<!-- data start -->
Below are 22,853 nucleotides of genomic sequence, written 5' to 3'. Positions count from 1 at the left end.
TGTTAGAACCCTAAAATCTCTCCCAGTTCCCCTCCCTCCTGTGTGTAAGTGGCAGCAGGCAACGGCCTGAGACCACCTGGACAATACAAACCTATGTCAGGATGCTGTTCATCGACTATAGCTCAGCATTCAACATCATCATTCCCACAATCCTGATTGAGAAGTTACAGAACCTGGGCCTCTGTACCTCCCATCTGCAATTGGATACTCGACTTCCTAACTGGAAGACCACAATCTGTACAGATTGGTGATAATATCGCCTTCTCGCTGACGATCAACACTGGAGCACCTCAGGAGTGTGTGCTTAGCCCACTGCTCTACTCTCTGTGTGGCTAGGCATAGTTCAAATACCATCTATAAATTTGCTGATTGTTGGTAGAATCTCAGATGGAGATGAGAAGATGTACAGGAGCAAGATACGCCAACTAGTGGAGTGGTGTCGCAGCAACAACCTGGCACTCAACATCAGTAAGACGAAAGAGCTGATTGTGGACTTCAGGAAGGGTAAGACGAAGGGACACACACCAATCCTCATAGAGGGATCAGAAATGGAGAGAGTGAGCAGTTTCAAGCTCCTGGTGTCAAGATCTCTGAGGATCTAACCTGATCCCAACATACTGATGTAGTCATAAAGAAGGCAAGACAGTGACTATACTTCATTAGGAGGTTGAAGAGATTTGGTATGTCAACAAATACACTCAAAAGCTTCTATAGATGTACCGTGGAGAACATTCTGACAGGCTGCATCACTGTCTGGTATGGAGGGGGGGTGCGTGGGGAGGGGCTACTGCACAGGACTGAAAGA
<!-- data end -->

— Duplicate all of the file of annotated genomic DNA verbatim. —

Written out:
Below are 22,853 nucleotides of genomic sequence, written 5' to 3'. Positions count from 1 at the left end.
TGTTAGAACCCTAAAATCTCTCCCAGTTCCCCTCCCTCCTGTGTGTAAGTGGCAGCAGGCAACGGCCTGAGACCACCTGGACAATACAAACCTATGTCAGGATGCTGTTCATCGACTATAGCTCAGCATTCAACATCATCATTCCCACAATCCTGATTGAGAAGTTACAGAACCTGGGCCTCTGTACCTCCCATCTGCAATTGGATACTCGACTTCCTAACTGGAAGACCACAATCTGTACAGATTGGTGATAATATCGCCTTCTCGCTGACGATCAACACTGGAGCACCTCAGGAGTGTGTGCTTAGCCCACTGCTCTACTCTCTGTGTGGCTAGGCATAGTTCAAATACCATCTATAAATTTGCTGATTGTTGGTAGAATCTCAGATGGAGATGAGAAGATGTACAGGAGCAAGATACGCCAACTAGTGGAGTGGTGTCGCAGCAACAACCTGGCACTCAACATCAGTAAGACGAAAGAGCTGATTGTGGACTTCAGGAAGGGTAAGACGAAGGGACACACACCAATCCTCATAGAGGGATCAGAAATGGAGAGAGTGAGCAGTTTCAAGCTCCTGGTGTCAAGATCTCTGAGGATCTAACCTGATCCCAACATACTGATGTAGTCATAAAGAAGGCAAGACAGTGACTATACTTCATTAGGAGGTTGAAGAGATTTGGTATGTCAACAAATACACTCAAAAGCTTCTATAGATGTACCGTGGAGAACATTCTGACAGGCTGCATCACTGTCTGGTATGGAGGGGGGGTGCGTGGGGAGGGGCTACTGCACAGGACTGAAAGA